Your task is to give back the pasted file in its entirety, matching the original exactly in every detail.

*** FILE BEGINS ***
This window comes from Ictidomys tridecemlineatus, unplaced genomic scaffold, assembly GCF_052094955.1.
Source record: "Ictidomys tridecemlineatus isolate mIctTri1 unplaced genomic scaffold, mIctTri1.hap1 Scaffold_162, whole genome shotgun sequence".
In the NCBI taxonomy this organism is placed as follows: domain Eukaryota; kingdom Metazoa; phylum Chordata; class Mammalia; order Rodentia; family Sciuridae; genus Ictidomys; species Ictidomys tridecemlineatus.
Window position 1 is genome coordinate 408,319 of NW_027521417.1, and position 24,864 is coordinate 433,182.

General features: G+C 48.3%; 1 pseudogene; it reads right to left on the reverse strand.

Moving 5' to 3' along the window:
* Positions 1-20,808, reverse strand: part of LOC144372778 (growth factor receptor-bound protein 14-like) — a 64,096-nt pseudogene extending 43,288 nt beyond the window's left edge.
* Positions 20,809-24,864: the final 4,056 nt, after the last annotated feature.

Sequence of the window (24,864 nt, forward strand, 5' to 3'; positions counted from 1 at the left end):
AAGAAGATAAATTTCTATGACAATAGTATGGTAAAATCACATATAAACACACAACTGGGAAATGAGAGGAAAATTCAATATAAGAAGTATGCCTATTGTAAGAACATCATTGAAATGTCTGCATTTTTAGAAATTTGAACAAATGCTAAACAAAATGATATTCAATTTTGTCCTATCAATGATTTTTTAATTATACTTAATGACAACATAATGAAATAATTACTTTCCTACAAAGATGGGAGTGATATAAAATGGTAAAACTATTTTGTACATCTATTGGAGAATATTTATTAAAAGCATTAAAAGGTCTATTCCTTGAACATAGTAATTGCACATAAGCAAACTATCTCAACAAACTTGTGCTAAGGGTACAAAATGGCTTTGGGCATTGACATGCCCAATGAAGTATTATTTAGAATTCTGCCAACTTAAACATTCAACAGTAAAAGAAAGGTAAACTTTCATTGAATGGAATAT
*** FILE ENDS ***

This window comes from Ictidomys tridecemlineatus, unplaced genomic scaffold, assembly GCF_052094955.1.
Source record: "Ictidomys tridecemlineatus isolate mIctTri1 unplaced genomic scaffold, mIctTri1.hap1 Scaffold_162, whole genome shotgun sequence".
In the NCBI taxonomy this organism is placed as follows: domain Eukaryota; kingdom Metazoa; phylum Chordata; class Mammalia; order Rodentia; family Sciuridae; genus Ictidomys; species Ictidomys tridecemlineatus.
Window position 1 is genome coordinate 408,319 of NW_027521417.1, and position 24,864 is coordinate 433,182.

General features: G+C 48.3%; 1 pseudogene; it reads right to left on the reverse strand.

Moving 5' to 3' along the window:
* Positions 1-20,808, reverse strand: part of LOC144372778 (growth factor receptor-bound protein 14-like) — a 64,096-nt pseudogene extending 43,288 nt beyond the window's left edge.
* Positions 20,809-24,864: the final 4,056 nt, after the last annotated feature.

Sequence of the window (24,864 nt, forward strand, 5' to 3'; positions counted from 1 at the left end):
AAGAAGATAAATTTCTATGACAATAGTATGGTAAAATCACATATAAACACACAACTGGGAAATGAGAGGAAAATTCAATATAAGAAGTATGCCTATTGTAAGAACATCATTGAAATGTCTGCATTTTTAGAAATTTGAACAAATGCTAAACAAAATGATATTCAATTTTGTCCTATCAATGATTTTTTAATTATACTTAATGACAACATAATGAAATAATTACTTTCCTACAAAGATGGGAGTGATATAAAATGGTAAAACTATTTTGTACATCTATTGGAGAATATTTATTAAAAGCATTAAAAGGTCTATTCCTTGAACATAGTAATTGCACATAAGCAAACTATCTCAACAAACTTGTGCTAAGGGTACAAAATGGCTTTGGGCATTGACATGCCCAATGAAGTATTATTTAGAATTCTGCCAACTTAAACATTCAACAGTAAAAGAAAGGTAAACTTTCATTGAATGGAATAT